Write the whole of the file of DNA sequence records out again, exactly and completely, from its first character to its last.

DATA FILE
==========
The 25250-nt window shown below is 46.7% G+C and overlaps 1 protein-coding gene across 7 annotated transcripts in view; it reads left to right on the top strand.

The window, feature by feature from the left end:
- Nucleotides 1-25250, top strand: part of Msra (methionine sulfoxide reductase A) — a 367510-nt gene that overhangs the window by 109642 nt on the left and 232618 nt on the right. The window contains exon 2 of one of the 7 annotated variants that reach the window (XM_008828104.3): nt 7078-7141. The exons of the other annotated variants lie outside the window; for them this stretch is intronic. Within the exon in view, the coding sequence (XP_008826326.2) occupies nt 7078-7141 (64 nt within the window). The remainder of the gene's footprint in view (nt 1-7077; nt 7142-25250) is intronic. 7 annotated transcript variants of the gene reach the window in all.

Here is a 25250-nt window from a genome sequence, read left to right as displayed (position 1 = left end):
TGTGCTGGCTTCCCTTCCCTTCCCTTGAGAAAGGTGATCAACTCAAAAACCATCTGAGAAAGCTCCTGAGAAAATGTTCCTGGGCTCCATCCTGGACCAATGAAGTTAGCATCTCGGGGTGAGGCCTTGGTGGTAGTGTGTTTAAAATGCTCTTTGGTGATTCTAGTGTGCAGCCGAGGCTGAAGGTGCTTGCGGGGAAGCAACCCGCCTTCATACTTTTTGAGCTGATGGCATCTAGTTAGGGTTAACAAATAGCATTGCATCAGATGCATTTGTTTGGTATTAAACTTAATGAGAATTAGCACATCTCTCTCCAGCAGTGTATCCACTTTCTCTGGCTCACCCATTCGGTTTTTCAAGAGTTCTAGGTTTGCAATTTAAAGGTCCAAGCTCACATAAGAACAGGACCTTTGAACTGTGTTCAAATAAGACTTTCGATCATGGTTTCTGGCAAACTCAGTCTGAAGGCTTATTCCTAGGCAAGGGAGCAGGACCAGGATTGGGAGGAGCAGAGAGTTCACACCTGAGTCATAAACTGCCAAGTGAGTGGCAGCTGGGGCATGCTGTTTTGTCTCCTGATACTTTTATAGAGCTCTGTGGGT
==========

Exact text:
The 25250-nt window shown below is 46.7% G+C and overlaps 1 protein-coding gene across 7 annotated transcripts in view; it reads left to right on the top strand.

The window, feature by feature from the left end:
- Nucleotides 1-25250, top strand: part of Msra (methionine sulfoxide reductase A) — a 367510-nt gene that overhangs the window by 109642 nt on the left and 232618 nt on the right. The window contains exon 2 of one of the 7 annotated variants that reach the window (XM_008828104.3): nt 7078-7141. The exons of the other annotated variants lie outside the window; for them this stretch is intronic. Within the exon in view, the coding sequence (XP_008826326.2) occupies nt 7078-7141 (64 nt within the window). The remainder of the gene's footprint in view (nt 1-7077; nt 7142-25250) is intronic. 7 annotated transcript variants of the gene reach the window in all.

Here is a 25250-nt window from a genome sequence, read left to right as displayed (position 1 = left end):
TGTGCTGGCTTCCCTTCCCTTCCCTTGAGAAAGGTGATCAACTCAAAAACCATCTGAGAAAGCTCCTGAGAAAATGTTCCTGGGCTCCATCCTGGACCAATGAAGTTAGCATCTCGGGGTGAGGCCTTGGTGGTAGTGTGTTTAAAATGCTCTTTGGTGATTCTAGTGTGCAGCCGAGGCTGAAGGTGCTTGCGGGGAAGCAACCCGCCTTCATACTTTTTGAGCTGATGGCATCTAGTTAGGGTTAACAAATAGCATTGCATCAGATGCATTTGTTTGGTATTAAACTTAATGAGAATTAGCACATCTCTCTCCAGCAGTGTATCCACTTTCTCTGGCTCACCCATTCGGTTTTTCAAGAGTTCTAGGTTTGCAATTTAAAGGTCCAAGCTCACATAAGAACAGGACCTTTGAACTGTGTTCAAATAAGACTTTCGATCATGGTTTCTGGCAAACTCAGTCTGAAGGCTTATTCCTAGGCAAGGGAGCAGGACCAGGATTGGGAGGAGCAGAGAGTTCACACCTGAGTCATAAACTGCCAAGTGAGTGGCAGCTGGGGCATGCTGTTTTGTCTCCTGATACTTTTATAGAGCTCTGTGGGT